See Also:

The New Acropolis Museum Part 1 of 6

The Acropolis Museum Design Part 2 of 6

Museum Design Features Part 3 of 6

The Parthenon Gallery Part 4 of 6

A Visitor Friendly Museum Part 5 of 6

Onsite Excavation

The onsite excavation has brought to light evidence of human life that dates back to prehistoric times and continues to the Byzantine period. Approximately 2500 square meters of the Athenian city will be exhibited, with the architectural remains of the different periods essentially being defined by the three ancient roads revealed on the site. A residential area will be shown, with attention being drawn to the most remarkable findings: the private houses

of the early Christian era (4th-6th century AD) and a residence of the 7th century AD with a large hall and a round tower. Portable finds of the excavation, including sculptures, lamps, vases and coins will be displayed in the locations where they were found.

Find from the Slopes of the Acropolis

The first permanent collection comprises the finds from the slopes of the Acropolis. This collection includes statues, reliefs and inscriptions from the Sanctuary of Asklepios which is located on the south side of the Sacred Rock, the glorious vases and terracottas from the Sanctuary of Nymphe that is located between the Odeion Herodes Atticus and today's pedestrian mall of Dionysiou Areopagitou and the finds from the Sanctuary of Aphodite and Eros found on the northern slope of the Acropolis.

Archaic Collection

The Archaic Collection commences with works from the prehistoric and geometric periods and concludes with the findings of the Severe Period. Unique sculptures and bas-reliefs from the Archaic Acropolis are included in this collection together with terracotta, ceramic and bronze works that were the offerings to the Gods by the people of antiquity.The monuments of the Archaic period were destroyed by the Persians in 480 BC and then buried in pits at the Acropolis of Athens by the Athenians, enabling this rich collection to be available to us today.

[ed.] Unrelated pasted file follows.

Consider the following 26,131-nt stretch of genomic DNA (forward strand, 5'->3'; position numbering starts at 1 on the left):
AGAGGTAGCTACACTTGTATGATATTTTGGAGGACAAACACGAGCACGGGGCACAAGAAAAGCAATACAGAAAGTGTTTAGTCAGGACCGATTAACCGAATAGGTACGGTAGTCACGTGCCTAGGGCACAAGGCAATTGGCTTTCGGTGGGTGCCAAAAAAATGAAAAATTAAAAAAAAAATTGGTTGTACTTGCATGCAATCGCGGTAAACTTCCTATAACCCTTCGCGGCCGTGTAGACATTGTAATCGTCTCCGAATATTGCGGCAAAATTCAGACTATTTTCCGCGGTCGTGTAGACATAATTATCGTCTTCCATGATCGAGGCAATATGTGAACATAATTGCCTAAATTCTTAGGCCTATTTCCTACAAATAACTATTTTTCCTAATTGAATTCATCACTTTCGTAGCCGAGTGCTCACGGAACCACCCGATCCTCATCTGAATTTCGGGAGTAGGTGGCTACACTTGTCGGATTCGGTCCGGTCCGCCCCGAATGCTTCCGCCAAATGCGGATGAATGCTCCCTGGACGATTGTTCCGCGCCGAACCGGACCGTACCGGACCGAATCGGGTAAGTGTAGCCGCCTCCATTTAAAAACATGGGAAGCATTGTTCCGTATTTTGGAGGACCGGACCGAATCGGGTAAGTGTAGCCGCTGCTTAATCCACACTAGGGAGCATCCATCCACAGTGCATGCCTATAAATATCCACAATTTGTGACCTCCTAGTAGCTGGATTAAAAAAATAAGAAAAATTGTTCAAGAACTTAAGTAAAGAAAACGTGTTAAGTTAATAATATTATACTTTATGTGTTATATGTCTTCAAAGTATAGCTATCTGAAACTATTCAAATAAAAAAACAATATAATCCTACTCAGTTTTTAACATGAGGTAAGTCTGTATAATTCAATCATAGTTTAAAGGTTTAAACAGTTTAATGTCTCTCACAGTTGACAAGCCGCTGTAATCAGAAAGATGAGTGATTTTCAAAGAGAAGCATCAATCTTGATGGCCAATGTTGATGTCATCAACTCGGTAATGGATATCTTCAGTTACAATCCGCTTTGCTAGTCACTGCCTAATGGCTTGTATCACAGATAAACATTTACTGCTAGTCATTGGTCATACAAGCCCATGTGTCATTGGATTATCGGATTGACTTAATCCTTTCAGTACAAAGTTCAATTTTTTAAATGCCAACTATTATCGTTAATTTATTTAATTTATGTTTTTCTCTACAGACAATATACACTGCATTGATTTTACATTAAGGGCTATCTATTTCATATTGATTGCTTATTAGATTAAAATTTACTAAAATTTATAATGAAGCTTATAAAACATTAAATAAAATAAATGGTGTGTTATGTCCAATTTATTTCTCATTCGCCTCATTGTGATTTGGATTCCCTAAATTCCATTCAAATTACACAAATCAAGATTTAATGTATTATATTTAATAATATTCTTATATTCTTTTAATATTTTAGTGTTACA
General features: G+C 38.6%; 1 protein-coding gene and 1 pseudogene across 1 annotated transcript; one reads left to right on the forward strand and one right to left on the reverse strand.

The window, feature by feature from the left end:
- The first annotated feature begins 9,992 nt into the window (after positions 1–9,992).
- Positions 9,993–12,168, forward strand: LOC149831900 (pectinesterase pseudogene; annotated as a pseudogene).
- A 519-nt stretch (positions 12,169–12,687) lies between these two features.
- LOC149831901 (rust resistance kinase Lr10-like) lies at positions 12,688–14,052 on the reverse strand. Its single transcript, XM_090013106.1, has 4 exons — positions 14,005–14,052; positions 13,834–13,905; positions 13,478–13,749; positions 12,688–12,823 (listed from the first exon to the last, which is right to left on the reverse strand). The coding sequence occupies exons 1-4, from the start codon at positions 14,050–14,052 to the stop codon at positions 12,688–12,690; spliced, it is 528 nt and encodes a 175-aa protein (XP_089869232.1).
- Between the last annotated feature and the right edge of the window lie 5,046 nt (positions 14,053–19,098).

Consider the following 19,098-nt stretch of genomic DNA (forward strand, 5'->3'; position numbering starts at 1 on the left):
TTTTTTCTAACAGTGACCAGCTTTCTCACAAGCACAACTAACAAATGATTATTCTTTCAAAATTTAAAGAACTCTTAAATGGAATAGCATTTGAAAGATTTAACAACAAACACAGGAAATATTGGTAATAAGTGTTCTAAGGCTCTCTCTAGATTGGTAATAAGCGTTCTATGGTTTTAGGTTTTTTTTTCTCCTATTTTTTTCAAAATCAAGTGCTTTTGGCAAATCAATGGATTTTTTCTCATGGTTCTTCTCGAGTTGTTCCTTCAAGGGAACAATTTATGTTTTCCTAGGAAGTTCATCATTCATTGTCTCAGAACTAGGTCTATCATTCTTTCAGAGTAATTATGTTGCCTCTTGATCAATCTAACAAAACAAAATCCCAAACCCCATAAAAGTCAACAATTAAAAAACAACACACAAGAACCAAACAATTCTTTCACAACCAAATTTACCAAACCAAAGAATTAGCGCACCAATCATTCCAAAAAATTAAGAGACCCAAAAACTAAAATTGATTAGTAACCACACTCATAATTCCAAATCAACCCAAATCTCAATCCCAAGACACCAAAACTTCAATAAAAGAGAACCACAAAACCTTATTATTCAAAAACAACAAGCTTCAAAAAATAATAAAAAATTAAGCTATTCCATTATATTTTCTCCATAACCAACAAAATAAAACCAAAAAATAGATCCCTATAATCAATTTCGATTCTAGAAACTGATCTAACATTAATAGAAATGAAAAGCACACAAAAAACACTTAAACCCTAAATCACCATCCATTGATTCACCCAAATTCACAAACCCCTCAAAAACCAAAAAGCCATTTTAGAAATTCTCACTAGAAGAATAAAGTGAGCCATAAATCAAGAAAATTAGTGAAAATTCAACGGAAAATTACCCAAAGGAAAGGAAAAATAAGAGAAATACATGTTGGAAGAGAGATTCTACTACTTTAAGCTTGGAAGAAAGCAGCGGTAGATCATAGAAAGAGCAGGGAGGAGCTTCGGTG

Classical Parthenon

The climax of the Museum collection is the magnificent architectural sculptures that decorated the Parthenon in classical times. The frieze with its splendid portrayal of the Panathenaic procession, beginning at the southwest corner and running east and north to meet at the front of the building at the eastern end, ran around the external walls of the cella of the original building. The metopes and the pediments will be exhibited in this collection, together with the building inscriptions and the inscriptions of the Treasury of the Parthenon.

Post Parthenon Period

The Post Parthenon Collection includes the architectural sculptures of the Sanctuary and parapet of the Temple of Athina Nike, the sculptures of the Erectheion frieze, the porch of the Caryatids, architectural members from the Erectheion and the Propylaia as well as the building inscriptions and votive reliefs in which the foreign affairs policy of Athens and its relationships with other Greek states is recorded.

Roman Collection

This collection refers to the period of the Roman Empire. It includes Roman copies of classical sculptures and in particular sculptural portraits, some of which are masterpieces.

The Exhibits

For the first time ever all the surviving treasures of the Acropolis can be seen together in one place. Works currently held in storage, in other Athenian museums and museums abroad will be brought together within the one museum close to their original location. Visitors will have the opportunity to view the Acropolis treasures exhibited in historical sequence, and clustered according to their original location on the Sacred Rock
in exhibition space totaling 14,000 square metres. The permanent collections of the Museum will comprise objects from antiquity. Findings of the Byzantine and later periods will be exhibited in the temporary gallery of the Museum, together with other occasional exhibitions.

(Posting date 24 January 2007)

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